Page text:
Dosimetric analysis of radiation dose to latissimus dorsi myocutaneous flap in women undergoing adjuvant radiotherapy for early breast cancer-short report: Radiation dose to latissimus dorsi myocutaneous flap

Kevin Albuquerque, David Sieber, Matthew Hiro, Hajirah Saeed, Greg Surfield, Vidya Shankaran, Victor Cimino

Research output: Contribution to journalArticle

1 Scopus citations

Abstract

Breast reconstruction following mastectomy often involves the use of regional myocutaneous flaps such as the latissimus dorsi (LDM) and transverse rectus abdominus flaps. A history of previous radiation to the skin paddle of the myocutaneous flap planned for breast reconstruction may cause the plastic surgeon to consider using an alternative muscle flap which has not received radiation. To aid decision-making in the setting of previous radiation, we prospectively assessed the dose given to the latissimus myocutaneous flap of a small series of seven women who were to undergo adjuvant 3-D conformal radiation therapy after breast conservation surgery (four) or mastectomy (three). The skin paddles of this flap were marked using wires prior to the planning CT scan required for 3-D conformal therapy. Radiation dose to the skin paddles was minimal but the LD muscle dose averaged 888 cGy. The thoracodorsal artery received the highest doses of radiation averaging 2,750 cGy with 55.5% of the artery receiving at least 2,500 cGy and 25.3% of the artery receiving at least 4,500 cGy which was almost a prescription radiation dose to the whole breast. The clinical implications of this level of radiation dose to the arterial pedicle are likely minimal because it is a peripheral small blood vessel. The surgeon and the radiation oncologist should be aware of this as a potential factor and its possible effects on breast reconstruction outcome particularly in the midst of other predictors of poor vascularity such as smoking, diabetes, or peripheral vascular disease. We plan to study further the dose to LDM flap in a larger series of women. However, information about dose to planned myocutaneous flap in the setting of history of previous breast radiation can be easily obtained from the radiation plan and should be ascertained prior to breast reconstruction.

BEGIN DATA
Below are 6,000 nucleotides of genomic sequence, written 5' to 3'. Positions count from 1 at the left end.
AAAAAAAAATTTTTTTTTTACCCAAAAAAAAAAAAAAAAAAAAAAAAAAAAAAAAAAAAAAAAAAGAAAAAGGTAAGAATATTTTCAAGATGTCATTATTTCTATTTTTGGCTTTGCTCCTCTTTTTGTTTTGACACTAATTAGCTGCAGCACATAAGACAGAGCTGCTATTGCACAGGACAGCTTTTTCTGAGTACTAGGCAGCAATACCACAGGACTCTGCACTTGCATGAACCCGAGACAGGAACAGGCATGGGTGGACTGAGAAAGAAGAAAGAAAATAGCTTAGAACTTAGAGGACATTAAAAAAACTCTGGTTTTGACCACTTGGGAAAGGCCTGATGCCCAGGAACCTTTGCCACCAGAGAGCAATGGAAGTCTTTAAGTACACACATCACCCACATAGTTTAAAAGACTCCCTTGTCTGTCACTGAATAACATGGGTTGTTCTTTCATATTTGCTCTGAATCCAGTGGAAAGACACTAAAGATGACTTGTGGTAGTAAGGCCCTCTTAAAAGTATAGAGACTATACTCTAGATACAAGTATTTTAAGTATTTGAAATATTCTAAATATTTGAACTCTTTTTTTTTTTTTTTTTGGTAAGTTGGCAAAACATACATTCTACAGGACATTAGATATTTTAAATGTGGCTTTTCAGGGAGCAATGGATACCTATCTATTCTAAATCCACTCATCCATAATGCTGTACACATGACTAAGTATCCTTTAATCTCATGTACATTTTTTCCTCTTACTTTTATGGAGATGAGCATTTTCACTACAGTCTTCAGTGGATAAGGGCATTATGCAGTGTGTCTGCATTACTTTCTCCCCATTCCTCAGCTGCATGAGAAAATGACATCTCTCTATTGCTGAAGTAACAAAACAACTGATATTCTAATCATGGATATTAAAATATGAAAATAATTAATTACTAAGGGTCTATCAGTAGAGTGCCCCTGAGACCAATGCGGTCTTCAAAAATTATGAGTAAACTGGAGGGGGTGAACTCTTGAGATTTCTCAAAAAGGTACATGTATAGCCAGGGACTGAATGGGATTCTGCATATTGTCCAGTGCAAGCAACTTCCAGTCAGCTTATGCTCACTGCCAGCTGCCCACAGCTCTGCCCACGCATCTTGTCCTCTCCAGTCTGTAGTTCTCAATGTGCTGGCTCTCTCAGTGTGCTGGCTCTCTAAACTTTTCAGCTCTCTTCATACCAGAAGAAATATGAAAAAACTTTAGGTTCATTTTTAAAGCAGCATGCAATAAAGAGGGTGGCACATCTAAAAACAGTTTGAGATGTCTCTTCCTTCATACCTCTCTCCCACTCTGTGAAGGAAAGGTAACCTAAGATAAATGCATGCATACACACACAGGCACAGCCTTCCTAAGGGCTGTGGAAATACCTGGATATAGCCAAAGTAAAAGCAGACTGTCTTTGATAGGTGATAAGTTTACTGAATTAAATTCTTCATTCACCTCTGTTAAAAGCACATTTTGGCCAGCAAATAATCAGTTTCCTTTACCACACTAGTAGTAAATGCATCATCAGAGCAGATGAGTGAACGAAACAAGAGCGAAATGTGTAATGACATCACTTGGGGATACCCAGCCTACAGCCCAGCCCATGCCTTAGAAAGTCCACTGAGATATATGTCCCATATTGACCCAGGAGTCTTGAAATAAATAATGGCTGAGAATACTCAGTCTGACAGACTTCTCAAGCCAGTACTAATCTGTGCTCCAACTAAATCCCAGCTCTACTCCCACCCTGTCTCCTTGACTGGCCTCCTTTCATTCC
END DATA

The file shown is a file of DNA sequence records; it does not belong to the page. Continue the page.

Original languageEnglish (US)
Pages (from-to)271-275
Number of pages5
JournalEuropean Journal of Plastic Surgery
Volume33
Issue number5
DOIs
StatePublished - Oct 1 2010

Keywords

  • Breast cancer
  • Breast reconstruction
  • Myocutaneous flap
  • Radiation dose

ASJC Scopus subject areas

  • Surgery

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